It may seem odd that imperfections are often the very things we find intriguing in our surroundings, but so it is. Imperfections, which are the inevitable traces of human effort, are what put a premium on handcrafted objects over machine-made ones. They tell us that someone--perhaps someone much like us--put heart and soul into making them.  

In a counter reaction to the Industrial Revolution,
so-called Arts and Crafts furniture celebrated
the "imperfections" of hand craftsmanship.
For this reason, architects have long admired brick, stone, carved wood, wrought iron, and other building materials that provide an obvious record of human effort.  If flaws seem like a strange thing to admire, the alternative is much worse. Pursuing visual perfection, as some architects are wont to do, is a sure ticket to failure. This is the inevitable flaw in the sort of frigid Minimalist work that appears ad nauseum in chic design magazines.  While such projects always look smashing in glossy photo spreads, the real test comes later, when time has inevitably begun to affect those “perfect” details and they start showing wear or simply fall to pieces.

For a time following the Industrial Revolution, machine-made objects were regarded as superior to handmade ones. Yet eventually, social critics such as England’s John Ruskin managed to reawaken the public to the beauty of items fashioned by hand, whose innate sense of life no machine could ever match. 

To cut or carve or build is to express one's self:
Normandy Village,  Berkeley, California,
designed by architect William R. Yelland in 1926.
(Photo by my friend Douglas "Sharp As A Tack" Keister)
The resulting counter reaction ushered in the Arts and Crafts movement in England, as well as its American counterpart, the Craftsman style. Craftsman architecture showcased coarse materials such as rough stone, clinker brick, and carved wood that were pointedly worked by hand, directly refuting the Victorian machine aesthetic. Later on in the early 20th century, Spanish, Tudor, and other period revival styles provided an even bigger canvas for hand craftsmanship.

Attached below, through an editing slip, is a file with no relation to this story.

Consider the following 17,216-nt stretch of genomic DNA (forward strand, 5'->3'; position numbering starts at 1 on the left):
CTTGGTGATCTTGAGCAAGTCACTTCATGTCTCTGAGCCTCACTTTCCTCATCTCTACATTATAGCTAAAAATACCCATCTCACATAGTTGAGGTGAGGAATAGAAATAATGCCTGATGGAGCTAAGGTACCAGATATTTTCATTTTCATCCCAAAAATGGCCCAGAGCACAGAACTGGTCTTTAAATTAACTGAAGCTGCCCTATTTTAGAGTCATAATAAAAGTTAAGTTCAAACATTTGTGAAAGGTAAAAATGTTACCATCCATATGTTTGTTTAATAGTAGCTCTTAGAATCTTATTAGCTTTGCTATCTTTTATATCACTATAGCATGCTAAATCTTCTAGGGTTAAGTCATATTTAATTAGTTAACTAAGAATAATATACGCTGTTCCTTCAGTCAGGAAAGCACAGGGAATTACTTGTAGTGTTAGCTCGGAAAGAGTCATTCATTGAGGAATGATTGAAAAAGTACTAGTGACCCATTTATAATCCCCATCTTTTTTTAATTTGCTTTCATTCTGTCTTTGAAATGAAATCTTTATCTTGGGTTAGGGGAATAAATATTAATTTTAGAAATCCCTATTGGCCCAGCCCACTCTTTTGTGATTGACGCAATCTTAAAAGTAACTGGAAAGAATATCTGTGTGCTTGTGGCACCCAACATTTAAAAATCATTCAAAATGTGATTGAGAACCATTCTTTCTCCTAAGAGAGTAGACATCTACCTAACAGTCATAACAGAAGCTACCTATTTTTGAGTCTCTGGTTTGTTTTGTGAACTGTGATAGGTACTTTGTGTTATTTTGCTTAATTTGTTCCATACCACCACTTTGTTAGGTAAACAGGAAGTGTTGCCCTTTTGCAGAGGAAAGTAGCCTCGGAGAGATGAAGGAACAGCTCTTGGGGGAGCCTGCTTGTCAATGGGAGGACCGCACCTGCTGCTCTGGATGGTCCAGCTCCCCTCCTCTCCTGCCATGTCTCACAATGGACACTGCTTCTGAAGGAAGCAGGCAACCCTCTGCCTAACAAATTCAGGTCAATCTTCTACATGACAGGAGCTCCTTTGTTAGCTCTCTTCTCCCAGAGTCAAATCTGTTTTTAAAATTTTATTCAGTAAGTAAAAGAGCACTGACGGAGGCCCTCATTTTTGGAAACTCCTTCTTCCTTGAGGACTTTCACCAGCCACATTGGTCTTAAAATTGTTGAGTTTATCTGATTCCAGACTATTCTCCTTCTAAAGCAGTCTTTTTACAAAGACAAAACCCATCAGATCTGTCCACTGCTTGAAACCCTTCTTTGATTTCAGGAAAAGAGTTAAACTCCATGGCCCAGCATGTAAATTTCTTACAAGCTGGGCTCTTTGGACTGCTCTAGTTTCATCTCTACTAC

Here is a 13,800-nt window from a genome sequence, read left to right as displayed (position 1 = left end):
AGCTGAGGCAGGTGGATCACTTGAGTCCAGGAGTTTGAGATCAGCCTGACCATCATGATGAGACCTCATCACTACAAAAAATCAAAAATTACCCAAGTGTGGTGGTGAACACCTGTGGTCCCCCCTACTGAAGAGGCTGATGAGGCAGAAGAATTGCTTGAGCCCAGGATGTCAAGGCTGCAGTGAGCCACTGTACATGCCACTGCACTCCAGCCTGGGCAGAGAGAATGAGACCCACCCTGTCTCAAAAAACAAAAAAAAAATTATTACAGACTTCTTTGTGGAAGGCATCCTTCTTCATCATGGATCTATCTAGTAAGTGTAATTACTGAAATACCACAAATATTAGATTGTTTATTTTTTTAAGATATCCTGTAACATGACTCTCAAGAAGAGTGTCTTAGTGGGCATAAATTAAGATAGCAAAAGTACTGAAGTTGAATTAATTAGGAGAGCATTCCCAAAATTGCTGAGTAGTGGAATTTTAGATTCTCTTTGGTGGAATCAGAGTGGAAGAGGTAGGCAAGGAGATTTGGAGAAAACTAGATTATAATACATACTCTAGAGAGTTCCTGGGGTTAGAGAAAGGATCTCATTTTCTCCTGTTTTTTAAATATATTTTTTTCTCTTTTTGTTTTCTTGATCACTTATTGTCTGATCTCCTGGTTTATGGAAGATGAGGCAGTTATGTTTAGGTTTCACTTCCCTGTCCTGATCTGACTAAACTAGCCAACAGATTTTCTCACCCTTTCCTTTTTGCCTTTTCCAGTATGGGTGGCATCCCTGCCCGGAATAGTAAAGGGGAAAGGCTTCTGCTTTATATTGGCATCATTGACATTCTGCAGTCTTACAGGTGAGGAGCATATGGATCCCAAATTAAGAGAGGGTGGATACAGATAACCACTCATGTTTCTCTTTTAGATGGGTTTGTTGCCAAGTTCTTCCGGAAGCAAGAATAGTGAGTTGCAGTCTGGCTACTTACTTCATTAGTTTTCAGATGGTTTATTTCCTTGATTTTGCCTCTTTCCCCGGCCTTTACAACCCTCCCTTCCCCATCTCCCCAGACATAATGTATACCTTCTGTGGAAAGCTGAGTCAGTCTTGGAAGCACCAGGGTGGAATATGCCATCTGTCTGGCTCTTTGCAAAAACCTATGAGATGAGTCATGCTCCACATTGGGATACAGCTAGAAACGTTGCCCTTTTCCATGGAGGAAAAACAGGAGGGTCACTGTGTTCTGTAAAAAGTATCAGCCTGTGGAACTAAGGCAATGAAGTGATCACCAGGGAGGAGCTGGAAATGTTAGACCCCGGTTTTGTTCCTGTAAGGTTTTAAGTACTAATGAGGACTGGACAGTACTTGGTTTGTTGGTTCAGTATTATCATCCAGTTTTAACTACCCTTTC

“Every time a man puts his hand down to cut or carve or chisel or build a house,” wrote the architect William R. Yelland during the period revival era, “he must express his own self.”  It is this self-expression, a record of human passing forever condensed out of evanescent time, that is architecture’s greatest gift.  

Tuesday, April 28, 2020

AFFORDABLE HOUSING: The Invisible Answer, Part III

Is this your mental image of a manufactured home?
Believe it or not, prior to the late 1930s, people who lived in travel trailers full-time were hailed as adventurous, modern-day nomads, and were widely admired by the public. By the tail end of the Depression, however, vast numbers of impoverished families had resorted to living in broken-down homemade trailers, and the public perception of trailer dwellers completely reversed. Cities and towns passed laws barring them from entering city limits, or else imposed heavy fees to discourage them from staying overnight.  

 As late as the 1950s, trailer manufacturers